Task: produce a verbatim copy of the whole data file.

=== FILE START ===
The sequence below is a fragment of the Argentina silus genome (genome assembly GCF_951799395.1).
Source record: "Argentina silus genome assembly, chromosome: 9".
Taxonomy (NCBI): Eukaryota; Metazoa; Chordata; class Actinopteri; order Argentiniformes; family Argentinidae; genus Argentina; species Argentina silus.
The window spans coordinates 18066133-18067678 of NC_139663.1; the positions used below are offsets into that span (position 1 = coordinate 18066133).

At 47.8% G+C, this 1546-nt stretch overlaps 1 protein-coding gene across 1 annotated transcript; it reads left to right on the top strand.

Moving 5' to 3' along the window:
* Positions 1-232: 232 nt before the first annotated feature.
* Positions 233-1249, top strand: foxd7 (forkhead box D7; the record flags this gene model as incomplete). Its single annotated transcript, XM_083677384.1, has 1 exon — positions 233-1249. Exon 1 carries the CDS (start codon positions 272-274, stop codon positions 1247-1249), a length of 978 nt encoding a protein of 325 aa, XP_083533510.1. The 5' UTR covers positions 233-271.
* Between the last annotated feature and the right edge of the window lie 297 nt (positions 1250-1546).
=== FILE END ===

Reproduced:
The sequence below is a fragment of the Argentina silus genome (genome assembly GCF_951799395.1).
Source record: "Argentina silus genome assembly, chromosome: 9".
Taxonomy (NCBI): Eukaryota; Metazoa; Chordata; class Actinopteri; order Argentiniformes; family Argentinidae; genus Argentina; species Argentina silus.
The window spans coordinates 18066133-18067678 of NC_139663.1; the positions used below are offsets into that span (position 1 = coordinate 18066133).

At 47.8% G+C, this 1546-nt stretch overlaps 1 protein-coding gene across 1 annotated transcript; it reads left to right on the top strand.

Moving 5' to 3' along the window:
* Positions 1-232: 232 nt before the first annotated feature.
* Positions 233-1249, top strand: foxd7 (forkhead box D7; the record flags this gene model as incomplete). Its single annotated transcript, XM_083677384.1, has 1 exon — positions 233-1249. Exon 1 carries the CDS (start codon positions 272-274, stop codon positions 1247-1249), a length of 978 nt encoding a protein of 325 aa, XP_083533510.1. The 5' UTR covers positions 233-271.
* Between the last annotated feature and the right edge of the window lie 297 nt (positions 1250-1546).